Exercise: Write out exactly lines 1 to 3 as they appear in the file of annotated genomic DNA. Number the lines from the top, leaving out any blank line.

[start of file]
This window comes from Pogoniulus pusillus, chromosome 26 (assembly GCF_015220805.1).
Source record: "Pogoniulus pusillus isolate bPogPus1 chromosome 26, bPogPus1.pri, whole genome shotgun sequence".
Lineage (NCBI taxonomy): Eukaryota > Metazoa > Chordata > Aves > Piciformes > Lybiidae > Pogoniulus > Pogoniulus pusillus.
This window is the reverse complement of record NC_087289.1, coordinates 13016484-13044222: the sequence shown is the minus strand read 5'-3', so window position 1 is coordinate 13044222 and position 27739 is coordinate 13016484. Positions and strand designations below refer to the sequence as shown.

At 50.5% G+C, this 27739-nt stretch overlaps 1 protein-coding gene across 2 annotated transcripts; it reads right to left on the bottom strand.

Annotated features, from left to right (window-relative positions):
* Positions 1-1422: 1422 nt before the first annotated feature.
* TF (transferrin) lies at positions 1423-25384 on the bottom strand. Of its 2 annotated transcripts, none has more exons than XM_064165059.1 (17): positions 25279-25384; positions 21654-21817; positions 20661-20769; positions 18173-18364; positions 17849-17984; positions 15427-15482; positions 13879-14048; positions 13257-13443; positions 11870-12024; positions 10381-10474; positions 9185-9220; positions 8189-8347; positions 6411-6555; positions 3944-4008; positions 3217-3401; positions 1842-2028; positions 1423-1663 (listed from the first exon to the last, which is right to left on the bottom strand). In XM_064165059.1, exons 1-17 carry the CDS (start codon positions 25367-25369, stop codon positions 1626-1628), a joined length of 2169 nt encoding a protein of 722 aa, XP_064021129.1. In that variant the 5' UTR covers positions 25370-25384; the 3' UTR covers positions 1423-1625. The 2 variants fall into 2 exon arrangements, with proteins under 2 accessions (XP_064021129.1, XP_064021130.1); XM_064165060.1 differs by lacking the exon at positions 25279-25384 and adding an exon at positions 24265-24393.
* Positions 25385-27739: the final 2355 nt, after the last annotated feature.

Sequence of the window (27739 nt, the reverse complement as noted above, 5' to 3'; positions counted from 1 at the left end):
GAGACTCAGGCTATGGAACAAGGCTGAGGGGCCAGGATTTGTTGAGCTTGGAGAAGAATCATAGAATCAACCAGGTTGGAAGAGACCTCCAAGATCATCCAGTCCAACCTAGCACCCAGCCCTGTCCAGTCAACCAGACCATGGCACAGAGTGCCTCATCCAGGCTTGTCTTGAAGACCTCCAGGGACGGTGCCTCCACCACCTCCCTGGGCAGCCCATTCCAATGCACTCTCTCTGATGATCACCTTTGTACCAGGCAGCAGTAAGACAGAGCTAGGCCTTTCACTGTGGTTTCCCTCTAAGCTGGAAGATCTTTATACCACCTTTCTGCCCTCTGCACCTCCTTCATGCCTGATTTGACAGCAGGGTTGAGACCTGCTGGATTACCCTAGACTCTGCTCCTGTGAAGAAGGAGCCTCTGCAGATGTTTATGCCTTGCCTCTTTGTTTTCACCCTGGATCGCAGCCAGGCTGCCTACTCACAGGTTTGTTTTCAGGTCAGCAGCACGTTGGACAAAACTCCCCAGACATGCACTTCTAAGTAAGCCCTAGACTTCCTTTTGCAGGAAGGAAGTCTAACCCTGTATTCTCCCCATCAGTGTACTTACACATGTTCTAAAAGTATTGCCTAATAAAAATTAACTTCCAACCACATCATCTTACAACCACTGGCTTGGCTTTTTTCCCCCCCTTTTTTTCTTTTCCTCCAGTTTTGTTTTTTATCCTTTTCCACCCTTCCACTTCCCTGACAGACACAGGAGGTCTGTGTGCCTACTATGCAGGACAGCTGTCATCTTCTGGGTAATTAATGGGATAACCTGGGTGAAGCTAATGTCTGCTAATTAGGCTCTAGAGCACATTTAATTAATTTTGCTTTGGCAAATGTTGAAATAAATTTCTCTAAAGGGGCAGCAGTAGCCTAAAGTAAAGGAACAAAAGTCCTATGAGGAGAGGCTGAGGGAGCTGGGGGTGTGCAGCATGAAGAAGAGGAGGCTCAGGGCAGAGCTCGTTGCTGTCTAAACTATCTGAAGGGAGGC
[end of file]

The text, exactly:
This window comes from Pogoniulus pusillus, chromosome 26 (assembly GCF_015220805.1).
Source record: "Pogoniulus pusillus isolate bPogPus1 chromosome 26, bPogPus1.pri, whole genome shotgun sequence".
Lineage (NCBI taxonomy): Eukaryota > Metazoa > Chordata > Aves > Piciformes > Lybiidae > Pogoniulus > Pogoniulus pusillus.